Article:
MOORHEAD, Minn. -

A Moorhead man fires a gun while chasing a man who tried to break into his apartment.
 
But did the man have a legal right to fire his weapon in the name of self-defense? 

It turns out that's not an easy question to answer.

The fact it happened on the Minnesota side of the river makes it even murkier.
 
Moorhead police responded to a 911 call at 1916 18th Avenue South, around 4 a.m. Thursday, after a report of a shot fired.


The door to the building was locked.


Police say that was fortunate.
 
"A tenant had armed himself and was standing in the hallway, displaying the gun at the door the officers would have been coming into," says Lt. Tory Jacobson with the Moorhead Police Department.
 
Police say that man, Ahmed Jawad Al Gizawi, had the gun to protect his family from a potential intruder.
 
Lt. Jacobson explains, "An intoxicated individual had been turning on the apartment door handle rapidly and gave him alarm. This person wouldn't discontinue or comply with him."
 
Al Gizawi confronted the man, Nur Abdiwarfa, with the gun, and chased him through the apartment building, firing a warning shot.
 
Lt. Jacobson explains the warning shot, "is very concerning because he thought he was shooting into the ground. But we now know that he shot into the door into an apartment."
 
The question is, was firing the gun considered excessive force?

Well the answer to that question isn't as easy to come by as it may seem.
 
"It's complicated. It really is," admits lawyer Nick Thornton.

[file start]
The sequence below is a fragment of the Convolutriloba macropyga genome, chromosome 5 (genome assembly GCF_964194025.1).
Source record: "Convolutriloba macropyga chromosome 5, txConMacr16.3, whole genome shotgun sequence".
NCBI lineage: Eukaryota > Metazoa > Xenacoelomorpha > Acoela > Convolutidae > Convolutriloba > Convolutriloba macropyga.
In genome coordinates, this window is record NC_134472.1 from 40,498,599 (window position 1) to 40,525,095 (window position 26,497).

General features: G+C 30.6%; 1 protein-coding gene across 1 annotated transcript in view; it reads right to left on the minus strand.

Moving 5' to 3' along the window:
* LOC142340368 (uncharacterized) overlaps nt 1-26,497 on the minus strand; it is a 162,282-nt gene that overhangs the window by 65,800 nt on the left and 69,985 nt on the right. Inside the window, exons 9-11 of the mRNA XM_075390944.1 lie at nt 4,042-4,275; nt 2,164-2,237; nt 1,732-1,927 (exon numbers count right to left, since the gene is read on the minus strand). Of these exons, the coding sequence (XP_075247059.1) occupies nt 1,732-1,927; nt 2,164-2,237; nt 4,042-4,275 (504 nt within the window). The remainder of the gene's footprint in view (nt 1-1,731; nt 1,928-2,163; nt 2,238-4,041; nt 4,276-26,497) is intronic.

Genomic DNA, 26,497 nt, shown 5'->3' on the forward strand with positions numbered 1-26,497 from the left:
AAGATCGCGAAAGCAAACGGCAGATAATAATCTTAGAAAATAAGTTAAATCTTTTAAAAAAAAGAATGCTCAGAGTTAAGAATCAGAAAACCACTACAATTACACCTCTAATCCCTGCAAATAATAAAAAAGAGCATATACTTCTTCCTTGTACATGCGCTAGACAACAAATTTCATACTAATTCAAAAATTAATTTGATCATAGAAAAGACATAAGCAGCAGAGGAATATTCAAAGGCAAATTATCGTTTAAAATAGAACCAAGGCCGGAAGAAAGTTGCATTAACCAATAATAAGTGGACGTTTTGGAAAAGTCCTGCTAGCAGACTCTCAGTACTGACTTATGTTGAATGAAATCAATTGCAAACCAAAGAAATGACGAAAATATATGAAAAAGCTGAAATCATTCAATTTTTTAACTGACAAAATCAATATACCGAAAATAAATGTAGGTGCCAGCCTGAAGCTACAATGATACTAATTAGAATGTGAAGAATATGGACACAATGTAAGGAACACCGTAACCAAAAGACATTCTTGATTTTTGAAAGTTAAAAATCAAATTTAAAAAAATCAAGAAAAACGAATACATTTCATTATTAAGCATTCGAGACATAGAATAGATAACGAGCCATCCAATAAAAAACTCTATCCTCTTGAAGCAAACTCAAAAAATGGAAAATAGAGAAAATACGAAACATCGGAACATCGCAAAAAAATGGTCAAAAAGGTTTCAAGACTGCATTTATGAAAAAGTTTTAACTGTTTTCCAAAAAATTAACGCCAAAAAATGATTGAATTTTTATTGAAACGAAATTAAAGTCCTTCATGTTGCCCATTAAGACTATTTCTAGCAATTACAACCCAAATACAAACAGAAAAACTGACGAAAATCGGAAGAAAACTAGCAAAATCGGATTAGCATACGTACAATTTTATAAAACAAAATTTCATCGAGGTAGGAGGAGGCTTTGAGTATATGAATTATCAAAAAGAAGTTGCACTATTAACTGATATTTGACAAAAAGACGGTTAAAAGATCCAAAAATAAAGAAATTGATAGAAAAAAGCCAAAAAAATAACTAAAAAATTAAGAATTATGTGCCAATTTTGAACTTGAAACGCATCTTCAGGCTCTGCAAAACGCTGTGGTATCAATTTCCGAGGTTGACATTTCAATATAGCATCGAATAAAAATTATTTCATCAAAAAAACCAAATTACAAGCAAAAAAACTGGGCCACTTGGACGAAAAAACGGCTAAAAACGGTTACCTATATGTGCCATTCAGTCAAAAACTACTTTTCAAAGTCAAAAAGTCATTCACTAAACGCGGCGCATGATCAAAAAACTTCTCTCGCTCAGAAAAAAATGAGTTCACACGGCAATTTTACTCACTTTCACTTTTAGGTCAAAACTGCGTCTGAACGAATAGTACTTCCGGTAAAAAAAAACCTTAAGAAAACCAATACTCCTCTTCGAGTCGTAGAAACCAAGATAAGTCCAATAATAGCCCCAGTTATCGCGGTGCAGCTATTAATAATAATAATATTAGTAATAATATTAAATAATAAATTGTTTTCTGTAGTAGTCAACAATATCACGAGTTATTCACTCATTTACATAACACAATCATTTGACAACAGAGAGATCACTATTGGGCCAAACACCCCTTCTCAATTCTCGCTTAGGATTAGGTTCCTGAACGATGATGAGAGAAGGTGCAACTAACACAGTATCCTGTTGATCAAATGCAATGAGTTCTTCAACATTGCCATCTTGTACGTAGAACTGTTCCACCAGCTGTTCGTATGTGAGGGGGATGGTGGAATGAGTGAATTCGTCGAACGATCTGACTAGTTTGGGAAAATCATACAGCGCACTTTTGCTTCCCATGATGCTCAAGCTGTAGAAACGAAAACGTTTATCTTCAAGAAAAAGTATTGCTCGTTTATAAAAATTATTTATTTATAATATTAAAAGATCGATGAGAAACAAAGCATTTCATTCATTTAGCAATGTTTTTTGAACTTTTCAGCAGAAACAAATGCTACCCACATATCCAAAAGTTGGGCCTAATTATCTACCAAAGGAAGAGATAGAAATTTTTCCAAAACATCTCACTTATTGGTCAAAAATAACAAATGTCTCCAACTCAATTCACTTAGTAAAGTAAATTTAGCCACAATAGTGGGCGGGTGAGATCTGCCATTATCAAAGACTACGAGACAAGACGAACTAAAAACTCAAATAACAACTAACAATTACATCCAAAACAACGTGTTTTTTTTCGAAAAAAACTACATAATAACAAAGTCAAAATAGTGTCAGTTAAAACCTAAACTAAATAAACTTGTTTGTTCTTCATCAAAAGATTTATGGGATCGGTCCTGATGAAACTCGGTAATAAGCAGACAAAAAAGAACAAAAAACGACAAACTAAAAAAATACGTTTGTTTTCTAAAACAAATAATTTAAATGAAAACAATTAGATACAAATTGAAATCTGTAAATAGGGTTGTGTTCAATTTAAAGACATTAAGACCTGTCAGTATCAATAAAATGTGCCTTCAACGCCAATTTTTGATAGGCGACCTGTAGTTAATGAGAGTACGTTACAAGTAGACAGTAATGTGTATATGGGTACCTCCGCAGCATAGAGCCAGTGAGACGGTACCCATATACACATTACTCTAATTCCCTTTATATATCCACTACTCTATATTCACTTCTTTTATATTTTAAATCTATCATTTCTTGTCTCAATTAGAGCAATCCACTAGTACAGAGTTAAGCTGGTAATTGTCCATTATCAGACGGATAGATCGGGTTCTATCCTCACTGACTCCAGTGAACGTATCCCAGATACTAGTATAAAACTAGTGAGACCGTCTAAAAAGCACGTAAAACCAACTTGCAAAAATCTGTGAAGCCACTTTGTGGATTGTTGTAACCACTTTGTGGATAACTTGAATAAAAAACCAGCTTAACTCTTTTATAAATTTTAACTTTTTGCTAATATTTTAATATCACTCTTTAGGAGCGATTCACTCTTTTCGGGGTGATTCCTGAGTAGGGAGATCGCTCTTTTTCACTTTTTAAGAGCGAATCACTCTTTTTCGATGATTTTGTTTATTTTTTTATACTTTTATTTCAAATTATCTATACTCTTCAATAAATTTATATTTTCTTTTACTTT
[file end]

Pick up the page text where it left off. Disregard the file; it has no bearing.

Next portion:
Thornton, with the Fremstad Law Firm, says you do have a right to use deadly force, like a gun, protect yourself, only in the most dire situations.
 
He says, "In Minnesota, you have to fear serious bodily injury or death."
 
In North Dakota, Thornton says you can respond to deadly force if someone breaks into your home. In Minnesota, if you can escape, you can't legally shoot them.
 
"The law's gonna require generally that duty to retreat," Thornton explains.
 
If you do use deadly force and it isn't warranted, you could face charges.
 
"You shoot someone and kill them, you could be charged with murder," Thornton warns.
 
Al Gizawi hasn't been charged yet in the incident.

But Thornton says since the potential intruder was already retreating, he won't be surprised if charges come.
 
He adds, "I expect they will under these circumstances, but he's lucky he didn't shoot the person."
 
Self-defense laws normally only apply inside a person's home.


Thornton says the hallway outside the apartment, where the shot was actually fired, is a legal gray area.